Randall Balmer surveys the religious right, and doesn’t like what he sees:
“Evangelicals have come a long way since … 1972. We have moved from cultural obscurity — almost invisibility — to becoming a major force in American society. Jimmy Carter’s run for the presidency launched us into the national consciousness, but evangelicals abandoned Carter by the end of the 1970s, as the nascent religious right forged an alliance with the Republican Party.
In terms of cultural and political influence, that alliance has been a bonanza for both sides. The coalition dominates talk radio and controls a growing number of state legislatures and local school boards. It is seeking, with some initial success, to recast Hollywood and the entertainment industry. The Republicans have come to depend on religious-right voters as their most reliable constituency, and, with the Republicans firmly in command of all three branches of the federal government, leaders of the religious right now enjoy unprecedented access to power.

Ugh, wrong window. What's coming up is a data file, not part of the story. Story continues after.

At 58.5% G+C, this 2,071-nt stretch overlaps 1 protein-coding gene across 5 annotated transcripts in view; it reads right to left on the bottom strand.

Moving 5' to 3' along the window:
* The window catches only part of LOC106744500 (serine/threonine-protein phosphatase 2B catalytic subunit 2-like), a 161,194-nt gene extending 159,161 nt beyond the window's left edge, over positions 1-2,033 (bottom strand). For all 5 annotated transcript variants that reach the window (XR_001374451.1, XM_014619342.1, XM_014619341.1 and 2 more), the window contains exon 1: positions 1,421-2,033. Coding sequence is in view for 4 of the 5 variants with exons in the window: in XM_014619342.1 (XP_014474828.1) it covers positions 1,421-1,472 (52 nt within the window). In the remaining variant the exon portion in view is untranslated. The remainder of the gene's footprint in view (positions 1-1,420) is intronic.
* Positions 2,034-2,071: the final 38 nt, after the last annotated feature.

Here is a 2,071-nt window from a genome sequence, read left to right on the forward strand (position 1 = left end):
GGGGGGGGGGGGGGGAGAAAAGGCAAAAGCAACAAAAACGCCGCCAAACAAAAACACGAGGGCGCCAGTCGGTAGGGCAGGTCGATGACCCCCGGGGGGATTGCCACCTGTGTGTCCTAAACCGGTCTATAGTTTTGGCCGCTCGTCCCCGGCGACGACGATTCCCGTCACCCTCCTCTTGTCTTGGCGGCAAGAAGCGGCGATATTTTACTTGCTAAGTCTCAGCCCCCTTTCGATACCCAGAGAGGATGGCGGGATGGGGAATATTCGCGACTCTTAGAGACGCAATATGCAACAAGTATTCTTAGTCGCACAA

And what has the religious right done with its political influence? Judging by the platform and the policies of the Republican Party — and I’m aware of no way to disentangle the agenda of the Republican Party from the goals of the religious right — the purpose of all this grasping for power looks something like this: an expansion of tax cuts for the wealthiest Americans, the continued prosecution of a war in the Middle East that enraged our longtime allies and would not meet even the barest of just-war criteria, and a rejiggering of Social Security, the effect of which, most observers agree, would be to fray the social-safety net for the poorest among us.”
Here’s the rest.